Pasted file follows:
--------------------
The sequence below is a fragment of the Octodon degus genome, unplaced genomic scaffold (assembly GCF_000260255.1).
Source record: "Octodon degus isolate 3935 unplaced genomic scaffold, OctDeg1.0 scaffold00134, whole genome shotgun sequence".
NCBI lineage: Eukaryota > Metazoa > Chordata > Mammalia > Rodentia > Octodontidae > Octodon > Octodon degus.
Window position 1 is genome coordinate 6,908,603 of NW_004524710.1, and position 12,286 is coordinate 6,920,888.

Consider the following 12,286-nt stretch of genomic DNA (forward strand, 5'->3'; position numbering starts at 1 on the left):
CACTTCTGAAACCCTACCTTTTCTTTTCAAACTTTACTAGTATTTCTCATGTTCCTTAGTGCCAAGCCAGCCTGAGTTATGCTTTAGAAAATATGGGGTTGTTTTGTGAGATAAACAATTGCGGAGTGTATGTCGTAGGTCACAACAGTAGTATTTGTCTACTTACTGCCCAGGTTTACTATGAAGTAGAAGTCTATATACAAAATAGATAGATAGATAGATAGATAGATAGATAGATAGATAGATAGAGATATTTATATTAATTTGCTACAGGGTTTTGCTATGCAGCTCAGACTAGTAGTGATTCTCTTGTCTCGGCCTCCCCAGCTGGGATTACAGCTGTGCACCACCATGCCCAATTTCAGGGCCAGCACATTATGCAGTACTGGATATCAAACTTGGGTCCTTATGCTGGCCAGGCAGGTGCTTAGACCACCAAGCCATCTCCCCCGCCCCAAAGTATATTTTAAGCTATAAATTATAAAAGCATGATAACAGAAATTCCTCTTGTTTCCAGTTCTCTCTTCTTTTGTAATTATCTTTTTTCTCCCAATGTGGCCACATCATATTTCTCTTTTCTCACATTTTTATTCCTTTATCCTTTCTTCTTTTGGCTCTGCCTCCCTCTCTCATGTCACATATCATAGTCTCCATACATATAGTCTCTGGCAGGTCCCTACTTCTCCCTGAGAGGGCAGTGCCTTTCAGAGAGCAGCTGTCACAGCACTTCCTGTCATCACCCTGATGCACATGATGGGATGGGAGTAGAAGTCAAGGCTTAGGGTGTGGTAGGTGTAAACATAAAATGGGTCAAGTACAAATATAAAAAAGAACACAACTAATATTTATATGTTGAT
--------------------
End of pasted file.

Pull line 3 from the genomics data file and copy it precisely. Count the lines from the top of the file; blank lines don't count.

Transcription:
NCBI lineage: Eukaryota > Metazoa > Chordata > Mammalia > Rodentia > Octodontidae > Octodon > Octodon degus.